Pawan Kumar Agarwal, CEO, Food Safety and Standards Authority of India (FSSAI), has said that food business operators (FBOs) and regulators should not be seen as adversaries to each other instead they should be looked at as there to help each other in achieving the goal of food safety. Further, food businesses should adopt international best practices to stand the global trade competition, according to Agarwal.
“There is absolutely no reason for the regulator and food businesses to be seen in adversarial position. They are all citizens and consumers. As responsible citizen we’ll have to ensure food safety in all aspects of food business,” he said, while taking part in an event here recently.
The FSSAI CEO added that a framework is needed to be crafted so that the FBOs are guided well with regard to compliance. “Our job is to improve the quality of the food that is being manufactured in the country. We have to create a framework for continuous improvement and for that FBOs are first to be guided for compliance for all aspects/critical points for manufacturing of the food.”
With regard to bridging the communication gap that seems to have cropped up between FBOs and regulators, Agarwal said, this is already being done. He informed, “We have an absolute open door policy for FBOs of all kinds, for consumers, for civil organisation and we’ll be close to all stakeholders.”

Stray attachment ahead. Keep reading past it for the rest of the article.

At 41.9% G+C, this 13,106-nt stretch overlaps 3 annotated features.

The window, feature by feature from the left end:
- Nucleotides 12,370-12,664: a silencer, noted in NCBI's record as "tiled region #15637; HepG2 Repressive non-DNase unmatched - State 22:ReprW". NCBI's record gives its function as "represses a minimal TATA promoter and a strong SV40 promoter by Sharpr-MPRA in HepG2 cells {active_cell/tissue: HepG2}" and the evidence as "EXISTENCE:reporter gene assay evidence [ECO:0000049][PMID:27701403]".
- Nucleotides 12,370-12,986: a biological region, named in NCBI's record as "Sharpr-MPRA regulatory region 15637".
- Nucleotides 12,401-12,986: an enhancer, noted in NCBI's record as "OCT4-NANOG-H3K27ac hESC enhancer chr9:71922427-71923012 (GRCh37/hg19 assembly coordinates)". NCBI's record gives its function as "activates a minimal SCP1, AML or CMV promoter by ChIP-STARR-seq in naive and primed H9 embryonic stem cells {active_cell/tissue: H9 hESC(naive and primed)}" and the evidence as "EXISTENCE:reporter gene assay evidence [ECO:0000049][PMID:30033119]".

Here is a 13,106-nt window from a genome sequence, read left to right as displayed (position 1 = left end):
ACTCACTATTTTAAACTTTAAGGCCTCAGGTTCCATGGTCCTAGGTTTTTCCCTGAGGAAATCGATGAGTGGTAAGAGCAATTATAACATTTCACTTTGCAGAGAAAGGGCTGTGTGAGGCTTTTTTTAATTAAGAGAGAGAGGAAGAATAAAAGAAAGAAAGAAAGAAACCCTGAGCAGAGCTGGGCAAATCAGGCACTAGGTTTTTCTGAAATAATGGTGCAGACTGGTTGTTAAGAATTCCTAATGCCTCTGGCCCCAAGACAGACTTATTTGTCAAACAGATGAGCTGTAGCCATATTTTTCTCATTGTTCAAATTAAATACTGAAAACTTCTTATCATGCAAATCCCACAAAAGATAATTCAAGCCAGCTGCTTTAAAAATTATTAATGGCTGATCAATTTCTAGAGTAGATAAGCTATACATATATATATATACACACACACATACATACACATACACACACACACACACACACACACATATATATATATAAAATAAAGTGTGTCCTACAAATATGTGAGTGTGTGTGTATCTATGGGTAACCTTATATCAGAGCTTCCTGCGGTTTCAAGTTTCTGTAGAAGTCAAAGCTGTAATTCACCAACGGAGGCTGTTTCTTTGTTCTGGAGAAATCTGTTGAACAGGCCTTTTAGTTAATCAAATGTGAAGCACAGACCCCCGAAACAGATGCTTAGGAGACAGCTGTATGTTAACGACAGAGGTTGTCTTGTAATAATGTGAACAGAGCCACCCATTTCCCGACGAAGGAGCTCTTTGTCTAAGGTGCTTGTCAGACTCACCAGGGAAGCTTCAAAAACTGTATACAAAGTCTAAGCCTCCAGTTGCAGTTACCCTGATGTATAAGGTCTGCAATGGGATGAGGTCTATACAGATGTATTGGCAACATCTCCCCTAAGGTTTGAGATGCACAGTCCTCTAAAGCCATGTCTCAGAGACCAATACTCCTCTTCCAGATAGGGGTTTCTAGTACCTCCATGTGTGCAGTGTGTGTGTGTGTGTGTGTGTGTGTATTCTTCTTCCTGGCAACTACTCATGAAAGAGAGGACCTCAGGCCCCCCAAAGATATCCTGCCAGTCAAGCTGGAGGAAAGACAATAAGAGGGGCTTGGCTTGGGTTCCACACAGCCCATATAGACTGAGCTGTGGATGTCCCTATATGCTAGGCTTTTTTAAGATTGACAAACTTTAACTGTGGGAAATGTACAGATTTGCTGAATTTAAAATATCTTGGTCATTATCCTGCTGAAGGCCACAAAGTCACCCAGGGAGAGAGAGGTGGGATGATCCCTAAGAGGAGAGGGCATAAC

This is evident with recent developments wherein FSSAI issued clarification with respect to proprietary food and released standards for additives. And now the FSSAI is moving towards surveillance through risk assessment instead of sample-based enforcement.
Agarwal stated, “The whole new paradigm instead of enforcement through samples, we have to go to surveillance through risk assessment and risk management. It is still not there in our regulatory environment so we have a long way to go.”
He pointed out that the food business was getting global with increase in exports and imports and the industry tended to lose out if our food safety regulatory environment was not in accordance with global standards. There is no choice but to adopt international best practices of food safety and the regulator should get all cooperation from FBOs.
As for creation of science-based standards, the FSSAI CEO said that the process was time-consuming and complicated although it had been accelerated in the past few months and 80-90 of the standards and regulations should be in place within the next few months.
“There is no way a regulator will be able to ensure food safety with small machinery. Therefore the onus of the food safety lies on food businesses and that is the paradigm shift. HACCP and other such principles should be maintained by the food business,” he said.